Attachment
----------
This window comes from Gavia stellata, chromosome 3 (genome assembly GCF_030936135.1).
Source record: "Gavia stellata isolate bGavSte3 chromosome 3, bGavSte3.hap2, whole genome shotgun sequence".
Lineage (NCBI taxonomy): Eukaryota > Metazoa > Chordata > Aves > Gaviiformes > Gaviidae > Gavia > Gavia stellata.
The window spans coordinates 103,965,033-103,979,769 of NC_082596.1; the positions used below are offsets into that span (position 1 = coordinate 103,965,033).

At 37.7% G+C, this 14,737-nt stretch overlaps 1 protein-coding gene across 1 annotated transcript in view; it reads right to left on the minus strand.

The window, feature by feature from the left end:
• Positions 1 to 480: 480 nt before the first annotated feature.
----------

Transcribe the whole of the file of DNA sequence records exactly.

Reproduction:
This window comes from Gavia stellata, chromosome 3 (genome assembly GCF_030936135.1).
Source record: "Gavia stellata isolate bGavSte3 chromosome 3, bGavSte3.hap2, whole genome shotgun sequence".
Lineage (NCBI taxonomy): Eukaryota > Metazoa > Chordata > Aves > Gaviiformes > Gaviidae > Gavia > Gavia stellata.
The window spans coordinates 103,965,033-103,979,769 of NC_082596.1; the positions used below are offsets into that span (position 1 = coordinate 103,965,033).

At 37.7% G+C, this 14,737-nt stretch overlaps 1 protein-coding gene across 1 annotated transcript in view; it reads right to left on the minus strand.

The window, feature by feature from the left end:
• Positions 1 to 480: 480 nt before the first annotated feature.